Pirates notebook: Snider gets 1st start, hopes for more
By Rob Biertempfel
Published: Friday, April 5, 2013, 11:09 p.m.
LOS ANGELES — Coming out of spring training, Travis Snider wasn't quite where he needed to be at the plate.
“I don't want to say I was still searching; I'll say I was progressing,” Snider said Friday. “Power-wise, there are some things I'm tweaking. I had some games where I showed some power. But I needed to make some adjustments as far as where I was hitting the ball and what kind of pitches I was looking to hit.”
At the start of camp, manager Clint Hurdle and general manager Neal Huntington repeatedly said the right field job was Snider's to lose. But when the season began, Gaby Sanchez and Garrett Jones were in the lineup and Snider was benched.
“Travis made very good strides throughout spring training,” Hurdle said. “(But) I wanted to break out with the guys who were swinging the bat the best.”
A left-handed batter, Snider made his first start of the season Friday against Dodgers righty Zack Greinke. Jones, who also bats left-handed, started at first base.
“We want to get Travis in play and heat him up,” Hurdle said.
The Dodgers will start left-handers Saturday and Sunday, so Sanchez will be back at first base. Hurdle didn't indicate who'll start in right field.
“When you get two pinch-hits in three games, you look forward to when you can get in there and get multiple at-bats,” Snider said. “My mind set is just to go compete, whenever I'm in the lineup, whether it's as a pinch-hitter or a starter.”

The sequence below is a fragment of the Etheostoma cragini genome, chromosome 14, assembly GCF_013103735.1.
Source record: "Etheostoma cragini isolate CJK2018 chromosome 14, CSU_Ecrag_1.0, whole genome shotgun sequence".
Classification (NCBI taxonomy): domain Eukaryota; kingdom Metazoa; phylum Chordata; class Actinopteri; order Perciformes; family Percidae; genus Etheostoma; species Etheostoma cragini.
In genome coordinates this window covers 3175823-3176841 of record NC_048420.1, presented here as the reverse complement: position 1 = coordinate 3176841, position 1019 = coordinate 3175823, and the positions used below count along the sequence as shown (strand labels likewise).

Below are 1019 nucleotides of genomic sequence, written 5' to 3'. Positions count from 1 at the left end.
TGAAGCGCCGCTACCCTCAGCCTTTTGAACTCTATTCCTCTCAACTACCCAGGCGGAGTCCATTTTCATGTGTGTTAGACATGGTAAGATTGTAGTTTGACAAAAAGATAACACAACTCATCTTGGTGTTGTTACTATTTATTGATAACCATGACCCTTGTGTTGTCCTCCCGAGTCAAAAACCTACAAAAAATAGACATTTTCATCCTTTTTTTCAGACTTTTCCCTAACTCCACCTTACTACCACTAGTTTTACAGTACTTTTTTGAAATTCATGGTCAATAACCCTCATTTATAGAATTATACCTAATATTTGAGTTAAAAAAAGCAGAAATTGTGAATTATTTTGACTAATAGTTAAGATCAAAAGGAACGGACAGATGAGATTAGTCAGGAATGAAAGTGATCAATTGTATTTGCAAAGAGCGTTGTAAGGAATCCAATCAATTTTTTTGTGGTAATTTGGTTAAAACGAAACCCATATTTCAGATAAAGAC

Friday was the first time catcher Russell Martin played at Dodger Stadium since Aug. 3, 2010, his final game with the Dodgers. He spent the past two seasons with the Yankees.
“I went out for early BP and saw how beautiful the field was,” Martin said. “It brought back some pretty good memories. But taking a right turn instead of a left to the clubhouse when I walked in here, that definitely was weird.”
Martin was drafted by the Dodgers in 2002 and made his big league debut four years later. He said the franchise's mystique didn't really hit him until after he left.
“I took it for granted before because they were the only organization I knew,” Martin said. “I didn't know how special it was until I got out. I've been fortunate, playing for the Dodgers and the Yankees. But I'm wearing the Pirates' colors now, and I'm proud of that, too.”
Speaking of reunions, Jack Wilson and his son, Jake, visited with the Pirates during batting practice. The former Pirates shortstop left the game after the 2012 season and said retirement is treating him well.
“I'm loving it,” Wilson said. “I'm playing softball every Tuesday night and coaching Little League.”
Whole lotta nothing
The Pirates and Chicago Cubs combined for only 24 hits in their season-opening series this week. According to Elias, it's the lowest total in a three-game set between those teams since 1915, when they combined for 22 hits at Forbes Field.
How hard was it to get a hit in that '15 series? Honus Wagner, who had a .328 career batting average, went1 for 9.
Rob Biertempfel is a staff writer for Trib Total Media. Reach him at firstname.lastname@example.org or via Twitter @BiertempfelTrib.
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